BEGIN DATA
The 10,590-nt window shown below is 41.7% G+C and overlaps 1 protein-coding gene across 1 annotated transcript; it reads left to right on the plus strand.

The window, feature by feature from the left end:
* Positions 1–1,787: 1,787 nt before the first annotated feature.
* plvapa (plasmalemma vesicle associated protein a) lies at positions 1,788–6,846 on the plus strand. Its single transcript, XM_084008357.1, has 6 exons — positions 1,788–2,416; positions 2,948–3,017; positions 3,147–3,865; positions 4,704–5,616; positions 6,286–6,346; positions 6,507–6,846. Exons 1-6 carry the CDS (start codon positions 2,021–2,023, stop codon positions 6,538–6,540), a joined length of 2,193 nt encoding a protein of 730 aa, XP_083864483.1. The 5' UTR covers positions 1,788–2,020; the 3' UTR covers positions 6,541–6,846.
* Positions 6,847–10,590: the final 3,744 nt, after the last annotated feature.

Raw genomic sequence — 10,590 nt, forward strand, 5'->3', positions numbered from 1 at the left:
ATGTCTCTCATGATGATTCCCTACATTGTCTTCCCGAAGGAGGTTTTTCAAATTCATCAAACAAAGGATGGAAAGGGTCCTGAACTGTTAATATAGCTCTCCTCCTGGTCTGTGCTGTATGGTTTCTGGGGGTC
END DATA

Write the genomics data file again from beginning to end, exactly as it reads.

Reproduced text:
The 10,590-nt window shown below is 41.7% G+C and overlaps 1 protein-coding gene across 1 annotated transcript; it reads left to right on the plus strand.

The window, feature by feature from the left end:
* Positions 1–1,787: 1,787 nt before the first annotated feature.
* plvapa (plasmalemma vesicle associated protein a) lies at positions 1,788–6,846 on the plus strand. Its single transcript, XM_084008357.1, has 6 exons — positions 1,788–2,416; positions 2,948–3,017; positions 3,147–3,865; positions 4,704–5,616; positions 6,286–6,346; positions 6,507–6,846. Exons 1-6 carry the CDS (start codon positions 2,021–2,023, stop codon positions 6,538–6,540), a joined length of 2,193 nt encoding a protein of 730 aa, XP_083864483.1. The 5' UTR covers positions 1,788–2,020; the 3' UTR covers positions 6,541–6,846.
* Positions 6,847–10,590: the final 3,744 nt, after the last annotated feature.

Raw genomic sequence — 10,590 nt, forward strand, 5'->3', positions numbered from 1 at the left:
ATGTCTCTCATGATGATTCCCTACATTGTCTTCCCGAAGGAGGTTTTTCAAATTCATCAAACAAAGGATGGAAAGGGTCCTGAACTGTTAATATAGCTCTCCTCCTGGTCTGTGCTGTATGGTTTCTGGGGGTC